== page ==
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Thursday, November 03, 2005

Nokia Announces Three Smartphones

It was in Barcelona four years ago that Nokia announced its first smartphone, the Nokia 7650. The Finnish giant used the same stage Wednesday to announce three new multimedia handsets, including one for digital TV.

The TV handset, the N92, is the world's first handset for the digital video broadcast-handheld standard (DVB-H), Nokia said. The standard allows live TV signals to mobile handsets on spectrum separate from the cellular network. There have been more than three dozen DVB-H trials around the world and operators in Italy and Malaysia have announced plans to launch service in 2006.

The N92 is expected to go on sale initially in Europe, Africa and Asia in mid-2006. Besides TV on a 2.8-inch screen, it is envisioned to be a music device capable of playing up to 1,500 songs with a 2 GB memory card, and also has a 2-megapixel camera. It can replay TV shows in 30-second bursts and record programs.

In the United States both Crown Castle and Qualcomm intend to have broadcast TV to handsets next year. Crown Castle plans on using the DVB-H standard, while Qualcomm has its own network using its MediaFLO technology. TV to handsets has been launched in Korea using another standard.

In addition to the N92 TV handset, Nokia's multimedia general manager, Anssi Vanjoki, announced the N71 music device that also has the company's new customizable Web browser, and the N80 "plug-and-play" home entertainment handset and controller.

Vanjoki said the N80 is designed to create networks with Wi-Fi, Bluetooth, infrared and USB 2.0 connectivity. The handset is a quad-band world phone that includes U.S. GSM and W-CDMA frequencies as well as European frequencies and is expected to ship in the first quarter of 2006. It has a 3-megapixel camera and FM radio.

Vanjoki said the N80 is based on interoperability standards under the Universal Plug and Play (UPnP) umbrella as well as the Digital Living Network Alliance. Intel and Microsoft are cooperating in the interoperability effort, he said.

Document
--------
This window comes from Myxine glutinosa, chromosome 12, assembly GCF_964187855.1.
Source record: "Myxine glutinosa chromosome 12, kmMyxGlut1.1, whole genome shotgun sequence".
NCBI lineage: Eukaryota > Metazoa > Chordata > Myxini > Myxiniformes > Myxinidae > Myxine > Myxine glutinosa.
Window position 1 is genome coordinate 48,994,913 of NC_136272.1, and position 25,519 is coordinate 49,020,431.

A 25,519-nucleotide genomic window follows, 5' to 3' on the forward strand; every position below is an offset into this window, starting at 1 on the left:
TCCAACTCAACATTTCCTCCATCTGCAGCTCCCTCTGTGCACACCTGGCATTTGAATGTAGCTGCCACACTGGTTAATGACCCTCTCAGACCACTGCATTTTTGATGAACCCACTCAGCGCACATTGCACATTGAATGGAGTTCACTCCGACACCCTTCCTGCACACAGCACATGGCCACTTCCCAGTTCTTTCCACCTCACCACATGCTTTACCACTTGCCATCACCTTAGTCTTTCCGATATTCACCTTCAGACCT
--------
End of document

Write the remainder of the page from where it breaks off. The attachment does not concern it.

The N71, also due in the first quarter, is a clamshell device with a new browser using Nokia's "Minimap" features that creates kind of a "screen-within-a-screen" window to show users where the browser is located on a Web page. The browser supports "real simple syndication" (RSS). The handset has a slot for a 2 GB mini-SD card and has a 2-megapixel camera. It has radios for GSM 900/1800/1900 GHz and W-CDMA at 2100 GHz. The N71 also has a customizable multimedia key that users can set to launch any application they want, such as music, video or e-mail. It also has a five-band equalizer and Nokia CEO and President Jorma Ollila said in a keynote address that Nokia has updated its forecast for smart phones. It now expects to ship 100 million of such "convergent devices" in 2006, double this year's number. That includes seven Series 60 3rd Edition handsets planned for the first quarter.

Ollila reiterated Nokia's earlier guidance that the manufacturer will sell 100 cameraphones this year and that more than half of all Nokia devices now are capable of playing music. Nokia will ship 40 million music phones in 2006, he said, adding that half of all its handsets in 2006 will be built for W-CDMA networks.

In a separate developers' conference Tuesday, a Sony Pictures official discussed plans to put full-length motion pictures on memory cards that can be viewed on a mobile phone.

Jason Wells, vice president of mobile for Sony Pictures Digital, said Sony and Nokia are in discussion about bundling the movie cards with handsets for sale in retail stores.

Wells, who is based in Culver City, Calif., said he watched two movies on a Nokia handset on his flight to Barcelona on one battery charge. The movie player allows users to pause a show and then resume it in the same place.



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